When my youngest son, Clark, was in high school, he got a gash in the top of his head from a basketball tournament. Clark shaved part of his head so we could look closer. Butterfly stitches wouldn’t stick, so I pinched the skin together while one of Clark’s friends dripped Super Glue on the cut. Worked well too, a lot better than the first time….
….the first time Clark was 7 years old. I coached his baseball team and was working with the outfielders to catch pop flies. It almost dark and I told the boys no more but Clark begged for one more pop fly. Since he was my son, I went against my better judgment and threw one more pop fly, high, really high. Clark had perfect big leaguer form, stuck up his glove, and the ball hit him squarely in the mouth.
The week before he pulled his first front tooth and had big open gap when he smiled. The ball smashed the open gap and pushed the next tooth through his upper lip.
Another player’s dad, a doctor, took a look. It needed a stitch, maybe two. Off the record, he said if it was his son he would avoid the ER trauma and just super glue it together.
A man I know had ripped part of his ear off at home and super glued it back. You couldn’t even see a scar, so I discussed options with Clark. He did NOT want his lip stitched! OK.
At home I enlisted Blake’s help, my oldest son. BIG mistake!!
I pinched the cut together and Blake was to drop a single, that’s a solitary, solo, uno, one drop of super glue on the cut.
Got it, Blake? Yep!
Clark was like a little man laying on his back completely trusting us to fix his cut. I gently pinched the skin together.
It went well, until Blake’s part. Blake lowered the tube a half inch from Clark’s lip and squeezed, hard.
Alright, it seems obvious now, but at the time it never occurred to me to practice beforehand. By the time I realized it, it was too late!
Blake squeezed half the tube! Glue immediately ran down Clark’s lip and mouth. Both of my fingers pinching the cut closed were now doused in super glue!
Blake did what any self respecting big brother would do. He burst into laughter! Not just just a little laugh, but a belly laugh, where tears come to your eyes.
Jared and Todd, the other two brothers, were innocent bystanders up to that point. They immediately joined the hysterical laughter.
I already felt the glue sticking on my fingers. Not wanting both index fingers permanently glued to Clark’s upper lip like a human mustache, I pulled them off and ran to the bathroom. I grabbed the first thing I saw, toilet paper, and began wiping excess glue running down Clark’s face.
Laughter is contagious. His brothers laughter caused Clark to laugh!
Super glue dries fast. Really fast!
I started wiping up super glue with toilet paper from the bottom of Clark’s face up. By the time I got to his upper lip, it was dry!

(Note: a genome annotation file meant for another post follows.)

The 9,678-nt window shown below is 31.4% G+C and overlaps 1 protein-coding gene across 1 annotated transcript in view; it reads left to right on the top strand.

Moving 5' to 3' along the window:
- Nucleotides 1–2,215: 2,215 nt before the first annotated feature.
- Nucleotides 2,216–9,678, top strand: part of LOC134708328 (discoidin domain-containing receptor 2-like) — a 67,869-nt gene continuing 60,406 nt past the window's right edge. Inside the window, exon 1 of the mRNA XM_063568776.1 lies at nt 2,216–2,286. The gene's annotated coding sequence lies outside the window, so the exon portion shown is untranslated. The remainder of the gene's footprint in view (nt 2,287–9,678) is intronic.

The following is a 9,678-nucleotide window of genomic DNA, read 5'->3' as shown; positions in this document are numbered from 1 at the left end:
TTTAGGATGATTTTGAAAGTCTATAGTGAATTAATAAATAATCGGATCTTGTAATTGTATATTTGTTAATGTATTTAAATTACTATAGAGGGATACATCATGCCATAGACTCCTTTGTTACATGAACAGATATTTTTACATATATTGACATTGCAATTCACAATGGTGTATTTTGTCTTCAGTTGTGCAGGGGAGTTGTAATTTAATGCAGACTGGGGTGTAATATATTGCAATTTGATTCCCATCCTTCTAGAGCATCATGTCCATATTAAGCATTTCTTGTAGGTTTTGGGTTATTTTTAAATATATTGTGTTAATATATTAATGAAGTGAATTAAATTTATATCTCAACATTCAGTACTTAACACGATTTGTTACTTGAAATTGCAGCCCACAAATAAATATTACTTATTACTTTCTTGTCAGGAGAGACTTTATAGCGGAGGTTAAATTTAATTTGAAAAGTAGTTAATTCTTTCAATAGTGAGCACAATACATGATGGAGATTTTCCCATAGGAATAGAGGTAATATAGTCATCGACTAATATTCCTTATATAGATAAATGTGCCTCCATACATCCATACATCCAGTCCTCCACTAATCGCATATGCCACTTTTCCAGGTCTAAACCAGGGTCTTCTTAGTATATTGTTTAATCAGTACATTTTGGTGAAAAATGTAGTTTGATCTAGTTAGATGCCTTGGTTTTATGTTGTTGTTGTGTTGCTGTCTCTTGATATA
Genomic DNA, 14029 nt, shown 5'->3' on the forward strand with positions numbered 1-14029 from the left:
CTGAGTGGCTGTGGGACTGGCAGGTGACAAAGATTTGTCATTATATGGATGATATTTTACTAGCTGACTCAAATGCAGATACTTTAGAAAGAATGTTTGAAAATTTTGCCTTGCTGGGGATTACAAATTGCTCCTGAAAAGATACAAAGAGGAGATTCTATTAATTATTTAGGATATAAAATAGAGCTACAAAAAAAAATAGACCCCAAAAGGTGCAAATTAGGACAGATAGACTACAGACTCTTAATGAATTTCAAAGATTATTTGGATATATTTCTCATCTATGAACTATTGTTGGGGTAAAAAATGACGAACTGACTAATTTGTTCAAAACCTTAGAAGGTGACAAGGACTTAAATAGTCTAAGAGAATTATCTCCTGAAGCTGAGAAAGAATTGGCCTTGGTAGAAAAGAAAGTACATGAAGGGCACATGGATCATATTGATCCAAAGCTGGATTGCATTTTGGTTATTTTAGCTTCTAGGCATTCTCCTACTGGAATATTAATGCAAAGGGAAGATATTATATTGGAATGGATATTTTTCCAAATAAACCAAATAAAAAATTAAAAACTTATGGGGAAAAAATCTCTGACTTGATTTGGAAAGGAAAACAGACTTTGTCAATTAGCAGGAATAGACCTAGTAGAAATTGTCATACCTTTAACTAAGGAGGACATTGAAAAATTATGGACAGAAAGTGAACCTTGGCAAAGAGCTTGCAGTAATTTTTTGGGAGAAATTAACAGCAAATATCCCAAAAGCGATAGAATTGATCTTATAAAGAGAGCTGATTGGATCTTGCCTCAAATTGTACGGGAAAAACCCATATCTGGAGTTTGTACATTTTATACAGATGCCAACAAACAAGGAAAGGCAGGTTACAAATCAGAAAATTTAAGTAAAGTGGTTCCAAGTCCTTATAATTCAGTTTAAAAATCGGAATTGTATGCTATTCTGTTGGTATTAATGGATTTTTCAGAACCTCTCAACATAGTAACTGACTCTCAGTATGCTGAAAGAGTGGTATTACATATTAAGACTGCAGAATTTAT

The worst part, he was laughing so hard that the big smile crease you get between your mouth and cheek when you laugh had filled up with super glue and instantly bonded his mouth in a smile like pose.
Toilet paper left bits and pieces stuck to his face where I’d wiped his chin, cheek and neck.
Clark sat up and looked at us. His smile crease was glued together on half his face and bits of toilet paper were stuck all over him.
He looked a combination of the Grinch That Stole Christmas after he tried to shave his face and had paper stuck all over his face, and the Joker from Batman, except only one side of his face was smiling.
His brothers had no sympathy. None! They took one look and began rolling on the floor laughing.
Clark looked in the mirror and asked if I could fix his face, which made his brothers laugh even harder!
Plus, it was hard to understand Clark with the corner of his mouth glued to the inside of his cheek. He couldn’t really move the right side of his face at all. Poor boy looked like a seven year old stroke victim!
I checked the cut on his upper lip and super glue had completely covered it with a hard, cocoon of protection, so it worked, I guess.
If he could’ve stayed locked in the attic a few days, it would’ve been fine, but I coached his soccer team too. The next day at soccer practice, Clark was running around normally, but to any passerby it looked like Clark had some freakish deformation with a half smile etched in his face. I just pretended it was normal.
When the boys on his team asked what happened, Clark pointed, “My Dad did this!”
The mothers shook their heads in pity for Clark and looked at me like a brute gorilla. One dad, however, secretly gave me a thumbs up saying, “Well at least you tried to save some money!”
Thankfully it didn’t bother Clark, even though for several days, at any given time, one of his brothers would look at him and burst into laughter. By the fourth day, the super glue began to wear off and Clark’s stroke like appearance turned back to normal.
His lip healed nicely, and just like the guy who super glued his ear back on, didn’t even scar….
….so the top of his head was a piece of cake!
You may think super gluing a wound is a BAD idea, or maybe thinking, I’m gonna try that next time!
It worked! Just remember, one drop, just ONE drop at a time!
5 thoughts on “Super Glue Stitches”
No, they use glue all the time. It might be a little different, but the same principle!
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Let that glue run, Terre!
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I read somewhere that super glue was originally intended for surgery, but when scalpels and other surgical instruments kept sticking to the surgeon’s gloves, they discontinued it’s use. Marketing realized that they could sell it as an instant sticking glue, and the rest is history.
Makes sense to me that it could be used for first aid.
😂Thank you! I needed this laugh! 😂
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